Low carbon fuel standard’s “hidden” gas tax

With Washington having the third-highest gas tax in the country, critics of a proposed low carbon fuel standard (LCFS) say it would make fuel prices even higher but without the benefits of gas tax revenue in transportation investments. …

If approved, the bill directs the state Department of Ecology to set up the LCFS program and have it running by 2021. Importers or producers of fuels above the established baseline would have to register in the program. However, fuel used in aircrafts, vessels and trains would be exempt. …

Washington Trucking Association President Sheri Call told the [House Committee on Environment & Energy] that out-of-state truckers have the capacity to drive in and out of Washington without ever refueling, putting in-state truckers at a competitive disadvantage. As a low-margin business, “even a small increase in the cost of fuel is impactful to us.”

Ennis argued that it’s “wishful thinking” to believe the increased operating costs won’t be reflected in consumer prices.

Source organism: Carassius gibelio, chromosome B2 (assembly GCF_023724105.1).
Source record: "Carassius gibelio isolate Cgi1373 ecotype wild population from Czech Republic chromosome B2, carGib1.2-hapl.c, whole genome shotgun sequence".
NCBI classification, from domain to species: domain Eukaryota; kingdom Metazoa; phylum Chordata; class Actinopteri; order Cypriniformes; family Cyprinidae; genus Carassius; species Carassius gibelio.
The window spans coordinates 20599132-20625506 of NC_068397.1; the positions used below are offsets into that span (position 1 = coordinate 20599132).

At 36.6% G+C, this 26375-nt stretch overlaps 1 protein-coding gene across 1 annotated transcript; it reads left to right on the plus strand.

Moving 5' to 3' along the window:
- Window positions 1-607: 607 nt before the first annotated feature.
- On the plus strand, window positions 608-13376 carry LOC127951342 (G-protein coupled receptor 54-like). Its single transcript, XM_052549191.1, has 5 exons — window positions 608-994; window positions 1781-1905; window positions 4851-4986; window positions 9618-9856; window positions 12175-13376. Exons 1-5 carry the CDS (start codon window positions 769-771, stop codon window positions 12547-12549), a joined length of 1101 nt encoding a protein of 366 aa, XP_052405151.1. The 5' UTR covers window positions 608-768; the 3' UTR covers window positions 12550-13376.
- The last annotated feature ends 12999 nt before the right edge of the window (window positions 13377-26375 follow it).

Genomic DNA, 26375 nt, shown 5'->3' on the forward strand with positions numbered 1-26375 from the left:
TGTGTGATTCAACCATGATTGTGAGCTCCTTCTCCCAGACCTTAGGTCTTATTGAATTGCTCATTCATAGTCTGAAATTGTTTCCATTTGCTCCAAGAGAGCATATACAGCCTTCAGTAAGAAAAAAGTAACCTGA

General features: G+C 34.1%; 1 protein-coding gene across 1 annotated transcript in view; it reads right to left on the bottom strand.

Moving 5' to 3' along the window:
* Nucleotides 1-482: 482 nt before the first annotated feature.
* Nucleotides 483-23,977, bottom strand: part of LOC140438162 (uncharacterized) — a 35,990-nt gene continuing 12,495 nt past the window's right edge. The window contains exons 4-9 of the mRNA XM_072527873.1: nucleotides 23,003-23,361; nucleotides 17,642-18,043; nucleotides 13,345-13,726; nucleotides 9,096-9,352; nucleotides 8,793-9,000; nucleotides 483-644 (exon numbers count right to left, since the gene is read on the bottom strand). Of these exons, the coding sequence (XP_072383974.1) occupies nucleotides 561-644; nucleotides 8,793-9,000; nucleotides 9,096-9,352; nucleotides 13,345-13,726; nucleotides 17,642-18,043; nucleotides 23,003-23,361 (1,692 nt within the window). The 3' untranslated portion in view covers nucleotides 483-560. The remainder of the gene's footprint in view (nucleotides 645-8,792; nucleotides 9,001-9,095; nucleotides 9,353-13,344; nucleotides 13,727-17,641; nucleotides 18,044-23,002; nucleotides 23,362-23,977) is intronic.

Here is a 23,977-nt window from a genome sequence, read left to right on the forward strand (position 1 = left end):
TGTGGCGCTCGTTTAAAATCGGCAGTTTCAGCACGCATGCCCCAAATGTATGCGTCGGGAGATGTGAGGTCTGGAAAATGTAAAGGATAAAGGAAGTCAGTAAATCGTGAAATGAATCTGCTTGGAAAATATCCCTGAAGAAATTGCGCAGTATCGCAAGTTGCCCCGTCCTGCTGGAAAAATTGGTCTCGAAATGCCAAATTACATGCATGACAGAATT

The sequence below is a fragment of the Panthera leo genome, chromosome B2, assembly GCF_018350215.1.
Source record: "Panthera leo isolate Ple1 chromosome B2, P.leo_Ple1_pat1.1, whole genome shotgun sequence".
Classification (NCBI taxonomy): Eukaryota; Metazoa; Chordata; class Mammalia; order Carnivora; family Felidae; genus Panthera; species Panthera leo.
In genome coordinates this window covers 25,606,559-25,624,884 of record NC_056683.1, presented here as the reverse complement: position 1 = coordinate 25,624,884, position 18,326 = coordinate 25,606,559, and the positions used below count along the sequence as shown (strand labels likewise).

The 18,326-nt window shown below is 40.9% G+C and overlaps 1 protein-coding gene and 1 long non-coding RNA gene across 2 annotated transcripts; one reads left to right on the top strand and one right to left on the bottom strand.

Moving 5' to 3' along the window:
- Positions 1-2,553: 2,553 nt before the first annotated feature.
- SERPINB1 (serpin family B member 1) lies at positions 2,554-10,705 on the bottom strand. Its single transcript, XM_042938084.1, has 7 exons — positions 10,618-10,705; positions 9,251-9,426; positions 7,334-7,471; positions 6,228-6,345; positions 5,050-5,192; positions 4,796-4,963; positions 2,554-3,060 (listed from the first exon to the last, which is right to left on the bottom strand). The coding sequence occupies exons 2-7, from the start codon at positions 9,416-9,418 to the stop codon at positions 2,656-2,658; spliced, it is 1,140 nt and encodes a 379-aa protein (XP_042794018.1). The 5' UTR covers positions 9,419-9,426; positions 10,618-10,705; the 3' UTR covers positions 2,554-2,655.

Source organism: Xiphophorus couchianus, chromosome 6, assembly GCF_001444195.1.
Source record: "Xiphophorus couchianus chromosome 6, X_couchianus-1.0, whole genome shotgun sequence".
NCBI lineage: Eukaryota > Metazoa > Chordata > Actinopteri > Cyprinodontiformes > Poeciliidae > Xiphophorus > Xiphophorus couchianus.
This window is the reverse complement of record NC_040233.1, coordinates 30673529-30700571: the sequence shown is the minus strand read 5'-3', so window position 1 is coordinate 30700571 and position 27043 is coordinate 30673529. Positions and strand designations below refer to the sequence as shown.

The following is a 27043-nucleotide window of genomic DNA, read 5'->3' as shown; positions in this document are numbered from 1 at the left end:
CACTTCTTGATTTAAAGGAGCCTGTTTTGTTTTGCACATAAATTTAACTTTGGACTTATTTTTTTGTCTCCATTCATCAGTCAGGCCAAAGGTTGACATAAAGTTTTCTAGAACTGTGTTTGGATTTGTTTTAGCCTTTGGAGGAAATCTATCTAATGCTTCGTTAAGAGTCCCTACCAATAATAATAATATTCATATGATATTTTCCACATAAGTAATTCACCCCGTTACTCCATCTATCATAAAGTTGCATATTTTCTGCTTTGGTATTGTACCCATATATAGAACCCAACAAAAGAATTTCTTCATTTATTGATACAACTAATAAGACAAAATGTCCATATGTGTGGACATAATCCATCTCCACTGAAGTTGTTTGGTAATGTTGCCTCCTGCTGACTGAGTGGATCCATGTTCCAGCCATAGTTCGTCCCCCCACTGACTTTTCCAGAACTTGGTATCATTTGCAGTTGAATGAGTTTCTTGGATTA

Ben Buchholz with Food Northwest and the Northwest Agricultural Cooperative Council told the committee the program would be “essentially a hidden gas tax embedded in the price” of fuel” and would have a “significant financial impact” on those who rely heavily on fuel to grow, harvest and transport their produce.

Currently, California and Oregon have LCFS programs. In California, the standard is partially implemented but has already raised the price of gasoline by $.13. One estimate puts the final price increase between $.40 to $.70 by 2030. …

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